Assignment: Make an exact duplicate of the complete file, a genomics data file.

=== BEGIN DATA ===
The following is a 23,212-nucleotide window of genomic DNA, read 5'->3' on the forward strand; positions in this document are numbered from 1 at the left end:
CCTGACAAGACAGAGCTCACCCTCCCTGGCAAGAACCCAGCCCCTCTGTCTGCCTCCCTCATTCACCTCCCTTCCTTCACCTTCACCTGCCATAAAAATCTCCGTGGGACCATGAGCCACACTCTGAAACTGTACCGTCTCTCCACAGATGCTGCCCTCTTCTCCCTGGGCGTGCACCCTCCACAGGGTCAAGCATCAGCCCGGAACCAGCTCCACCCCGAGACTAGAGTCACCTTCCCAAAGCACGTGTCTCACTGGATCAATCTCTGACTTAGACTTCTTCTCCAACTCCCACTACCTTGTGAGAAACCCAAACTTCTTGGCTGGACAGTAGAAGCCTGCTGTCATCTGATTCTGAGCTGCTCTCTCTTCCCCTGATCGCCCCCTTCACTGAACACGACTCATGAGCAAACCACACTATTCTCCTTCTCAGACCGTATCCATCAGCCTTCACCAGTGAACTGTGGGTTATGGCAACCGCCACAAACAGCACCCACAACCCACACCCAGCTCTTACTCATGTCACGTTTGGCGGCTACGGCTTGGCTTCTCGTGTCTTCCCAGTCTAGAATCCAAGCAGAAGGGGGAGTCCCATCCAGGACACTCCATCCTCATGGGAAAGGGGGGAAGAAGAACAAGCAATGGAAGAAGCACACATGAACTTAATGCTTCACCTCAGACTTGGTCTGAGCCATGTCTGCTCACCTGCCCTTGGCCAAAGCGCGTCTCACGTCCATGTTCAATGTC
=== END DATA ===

The following is a 23,212-nucleotide window of genomic DNA, read 5'->3' on the forward strand; positions in this document are numbered from 1 at the left end:
CCTGACAAGACAGAGCTCACCCTCCCTGGCAAGAACCCAGCCCCTCTGTCTGCCTCCCTCATTCACCTCCCTTCCTTCACCTTCACCTGCCATAAAAATCTCCGTGGGACCATGAGCCACACTCTGAAACTGTACCGTCTCTCCACAGATGCTGCCCTCTTCTCCCTGGGCGTGCACCCTCCACAGGGTCAAGCATCAGCCCGGAACCAGCTCCACCCCGAGACTAGAGTCACCTTCCCAAAGCACGTGTCTCACTGGATCAATCTCTGACTTAGACTTCTTCTCCAACTCCCACTACCTTGTGAGAAACCCAAACTTCTTGGCTGGACAGTAGAAGCCTGCTGTCATCTGATTCTGAGCTGCTCTCTCTTCCCCTGATCGCCCCCTTCACTGAACACGACTCATGAGCAAACCACACTATTCTCCTTCTCAGACCGTATCCATCAGCCTTCACCAGTGAACTGTGGGTTATGGCAACCGCCACAAACAGCACCCACAACCCACACCCAGCTCTTACTCATGTCACGTTTGGCGGCTACGGCTTGGCTTCTCGTGTCTTCCCAGTCTAGAATCCAAGCAGAAGGGGGAGTCCCATCCAGGACACTCCATCCTCATGGGAAAGGGGGGAAGAAGAACAAGCAATGGAAGAAGCACACATGAACTTAATGCTTCACCTCAGACTTGGTCTGAGCCATGTCTGCTCACCTGCCCTTGGCCAAAGCGCGTCTCACGTCCATGTTCAATGTC